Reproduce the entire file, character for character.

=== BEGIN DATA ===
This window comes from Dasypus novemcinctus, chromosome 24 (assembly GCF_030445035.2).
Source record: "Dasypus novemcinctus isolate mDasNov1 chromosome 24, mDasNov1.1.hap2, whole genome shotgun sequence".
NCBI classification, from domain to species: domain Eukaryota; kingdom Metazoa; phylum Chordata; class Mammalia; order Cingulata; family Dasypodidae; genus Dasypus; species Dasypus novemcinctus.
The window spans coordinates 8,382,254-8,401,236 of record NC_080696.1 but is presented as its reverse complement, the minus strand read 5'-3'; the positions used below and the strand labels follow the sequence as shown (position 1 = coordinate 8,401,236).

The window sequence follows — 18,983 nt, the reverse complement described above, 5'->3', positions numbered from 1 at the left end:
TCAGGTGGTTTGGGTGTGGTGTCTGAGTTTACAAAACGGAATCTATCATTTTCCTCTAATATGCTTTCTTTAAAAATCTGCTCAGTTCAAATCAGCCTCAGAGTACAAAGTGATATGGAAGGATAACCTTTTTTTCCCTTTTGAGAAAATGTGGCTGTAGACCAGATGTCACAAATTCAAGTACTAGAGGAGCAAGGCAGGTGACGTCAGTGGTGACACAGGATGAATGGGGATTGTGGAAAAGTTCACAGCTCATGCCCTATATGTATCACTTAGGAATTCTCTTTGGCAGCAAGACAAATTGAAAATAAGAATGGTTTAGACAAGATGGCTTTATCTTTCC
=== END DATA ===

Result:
This window comes from Dasypus novemcinctus, chromosome 24 (assembly GCF_030445035.2).
Source record: "Dasypus novemcinctus isolate mDasNov1 chromosome 24, mDasNov1.1.hap2, whole genome shotgun sequence".
NCBI classification, from domain to species: domain Eukaryota; kingdom Metazoa; phylum Chordata; class Mammalia; order Cingulata; family Dasypodidae; genus Dasypus; species Dasypus novemcinctus.
The window spans coordinates 8,382,254-8,401,236 of record NC_080696.1 but is presented as its reverse complement, the minus strand read 5'-3'; the positions used below and the strand labels follow the sequence as shown (position 1 = coordinate 8,401,236).

The window sequence follows — 18,983 nt, the reverse complement described above, 5'->3', positions numbered from 1 at the left end:
TCAGGTGGTTTGGGTGTGGTGTCTGAGTTTACAAAACGGAATCTATCATTTTCCTCTAATATGCTTTCTTTAAAAATCTGCTCAGTTCAAATCAGCCTCAGAGTACAAAGTGATATGGAAGGATAACCTTTTTTTCCCTTTTGAGAAAATGTGGCTGTAGACCAGATGTCACAAATTCAAGTACTAGAGGAGCAAGGCAGGTGACGTCAGTGGTGACACAGGATGAATGGGGATTGTGGAAAAGTTCACAGCTCATGCCCTATATGTATCACTTAGGAATTCTCTTTGGCAGCAAGACAAATTGAAAATAAGAATGGTTTAGACAAGATGGCTTTATCTTTCC